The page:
Why You Should Watch ‘Every Frame a Painting’ Video Essays

In a previous blog post entitled “How To Become An Advocate for Awesome, ” I declared that from time to time I would be recommending things that I think are awesome and that you should check out.


My first recommendation is to check out “Every Frame A Painting” on YouTube. They are video essays about filmmaking by Tony Zhou. Zhou is a filmmaker and freelance editor who creates these videos in his spare time.

Each video ranges from 5-10 minutes in length and has a central theme. The videos focus on a specific aspect of filmmaking (How Does an Editor Think and Feel?) or highlight how one filmmaker does something well (Martin Scoresese – The Art of Silence)  or draw your attention to something (In Praise of Chairs).

WARNING! After watching these videos, it will cause you to look at future movies in a new way. This is a side effect of going to film school as well.

Zhou does a great job breaking down what he is talking about on two levels; as a viewer and as a filmmaker. As a viewer, he helps educate you on technical or psychological maneuvers that you may be unfamiliar with. It will add to your vocabulary when someone asks you why you liked or didn’t like a movie. As a filmmaker, he points out things to keep in mind when you are planning your production.

I am a huge fan and I show these videos to people all the time. Then, I get yelled at when they have fallen down this YouTube hole and have watched them all.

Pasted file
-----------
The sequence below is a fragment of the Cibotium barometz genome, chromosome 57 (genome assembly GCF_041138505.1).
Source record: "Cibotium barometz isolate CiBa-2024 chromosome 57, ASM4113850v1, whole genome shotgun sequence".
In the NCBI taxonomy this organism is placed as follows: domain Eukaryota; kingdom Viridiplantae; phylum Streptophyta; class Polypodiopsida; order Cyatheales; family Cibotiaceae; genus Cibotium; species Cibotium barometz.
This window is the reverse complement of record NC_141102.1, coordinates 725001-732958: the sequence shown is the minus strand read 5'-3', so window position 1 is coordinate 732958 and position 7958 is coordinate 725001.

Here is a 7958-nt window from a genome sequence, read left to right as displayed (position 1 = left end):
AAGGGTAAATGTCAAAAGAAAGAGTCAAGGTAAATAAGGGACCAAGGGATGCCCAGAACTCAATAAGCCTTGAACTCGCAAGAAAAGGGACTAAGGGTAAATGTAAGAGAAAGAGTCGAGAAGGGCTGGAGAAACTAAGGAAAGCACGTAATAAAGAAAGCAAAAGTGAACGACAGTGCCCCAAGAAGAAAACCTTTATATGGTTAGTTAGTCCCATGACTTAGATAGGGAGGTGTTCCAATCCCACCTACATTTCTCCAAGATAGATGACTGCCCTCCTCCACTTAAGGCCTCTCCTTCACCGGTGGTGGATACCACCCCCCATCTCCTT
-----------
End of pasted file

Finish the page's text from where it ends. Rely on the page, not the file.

Besides the videos linked above, here are a few I recommend starting with:

The Good: David Fincher – And the Other Way is Wrong

The Bad: Michael Bay – What is Bayhem?

The Funny: Edgar Wright – How to Do Visual Comedy

A Quickie: The Silence of the Lambs – Who Wins the Scene?

WARNING! You may not agree with his assessment of something. And that is okay and encouraged because it causes you to think about it for yourself. Recently, he posted a video about the music scoring of the Marvel Universe which caused another YouTuber (Dan Golding) to make a response video, A Theory of Film Music. Zhou even posted a link to it in the original video and talked about how it was a good criticism. This is the kind of Advocating for Awesome that we want; discussing ideas and sharing knowledge.

If you check these out and come to the same conclusion I have, then here is a list of ways that you can be supportive:

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